The Hooded Tinamou Nothocercus nigrocapillus is a type of ground bird found in forests of Bolivia and Peru.
Tinamou are from the family Tinamidae, and in the larger scheme are also Ratites. Unlike other Ratites, Tinamous can fly, although in general, they are not strong fliers. Ratites evolved from prehistoric flying birds, and Tinamous are the closest living relative of these birds.
Hooded Tinamou has two subspecies:
- N. nigrocapillus cadwaladeri occurs in the Andes of northwestern Peru.
- N. nigrocapillus nigrocapillus occurs in the Andes of central Peru and Bolivia.
Habitat and Range
The hooded tinamou is found in montane moist forest up to 1,550"?3,000 m (5,100"?9,800 ft) altitude. This species is native to the Andes in Bolivia and Peru.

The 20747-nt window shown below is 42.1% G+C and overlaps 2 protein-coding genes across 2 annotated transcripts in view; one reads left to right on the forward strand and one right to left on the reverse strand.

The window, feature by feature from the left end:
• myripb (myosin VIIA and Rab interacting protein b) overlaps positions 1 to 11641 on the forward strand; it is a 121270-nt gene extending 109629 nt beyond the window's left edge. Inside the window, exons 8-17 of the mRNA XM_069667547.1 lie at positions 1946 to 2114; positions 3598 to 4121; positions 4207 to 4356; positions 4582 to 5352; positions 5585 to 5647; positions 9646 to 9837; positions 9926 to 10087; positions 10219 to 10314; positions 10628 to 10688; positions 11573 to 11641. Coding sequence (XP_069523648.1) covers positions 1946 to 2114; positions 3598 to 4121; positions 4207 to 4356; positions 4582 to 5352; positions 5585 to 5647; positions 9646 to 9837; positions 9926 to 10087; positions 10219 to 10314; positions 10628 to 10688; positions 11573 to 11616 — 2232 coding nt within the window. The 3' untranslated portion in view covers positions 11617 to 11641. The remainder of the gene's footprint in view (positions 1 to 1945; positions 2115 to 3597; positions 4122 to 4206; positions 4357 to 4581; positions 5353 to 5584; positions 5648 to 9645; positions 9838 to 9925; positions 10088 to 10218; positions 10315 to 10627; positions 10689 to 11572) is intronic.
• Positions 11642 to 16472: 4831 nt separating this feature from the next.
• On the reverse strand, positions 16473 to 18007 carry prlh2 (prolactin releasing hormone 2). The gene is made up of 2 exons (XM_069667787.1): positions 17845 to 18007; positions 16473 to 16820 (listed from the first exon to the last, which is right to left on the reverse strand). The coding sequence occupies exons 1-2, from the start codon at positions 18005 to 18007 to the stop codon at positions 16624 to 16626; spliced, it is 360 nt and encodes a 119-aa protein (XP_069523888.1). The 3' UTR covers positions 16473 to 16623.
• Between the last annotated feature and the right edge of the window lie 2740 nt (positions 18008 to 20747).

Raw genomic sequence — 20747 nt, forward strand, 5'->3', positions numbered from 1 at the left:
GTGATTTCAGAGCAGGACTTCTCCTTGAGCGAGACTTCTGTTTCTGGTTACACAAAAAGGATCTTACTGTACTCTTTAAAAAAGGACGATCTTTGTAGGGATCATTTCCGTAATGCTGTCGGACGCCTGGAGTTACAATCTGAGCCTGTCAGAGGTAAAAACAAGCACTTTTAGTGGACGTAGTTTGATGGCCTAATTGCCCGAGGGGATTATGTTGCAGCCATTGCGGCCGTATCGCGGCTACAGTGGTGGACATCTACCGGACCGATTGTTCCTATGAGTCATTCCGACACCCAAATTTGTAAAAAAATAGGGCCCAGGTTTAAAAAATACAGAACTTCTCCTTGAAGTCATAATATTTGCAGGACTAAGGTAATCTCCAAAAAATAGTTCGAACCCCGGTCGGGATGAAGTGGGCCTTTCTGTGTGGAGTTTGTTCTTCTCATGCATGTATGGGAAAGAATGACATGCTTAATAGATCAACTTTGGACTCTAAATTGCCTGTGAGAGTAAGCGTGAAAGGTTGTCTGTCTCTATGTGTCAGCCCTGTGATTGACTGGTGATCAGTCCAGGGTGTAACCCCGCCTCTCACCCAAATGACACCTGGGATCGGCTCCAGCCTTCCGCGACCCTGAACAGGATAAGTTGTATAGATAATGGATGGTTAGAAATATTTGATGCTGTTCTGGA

Hooded Tinamou is light brown above and narrowly freckled with black in color. It is paler below with dusky bars, belly pale-spotted, and averages 33 cm (13 in) long.
Like other Tinamous, the Bartlett's eats fruit off the ground or low-lying bushes. They also eat small amounts of invertebrates, flower buds, tender leaves, seeds, and roots. The male incubates the eggs which may come from as many as 4 different females, and then will raise them until they are ready to be on their own, usually 2-3 weeks. The nest is located on the ground in dense brush or between raised root buttresses.
This species has an estimated global extent of occurrence of 35,000 km2 (14,000 sq mi).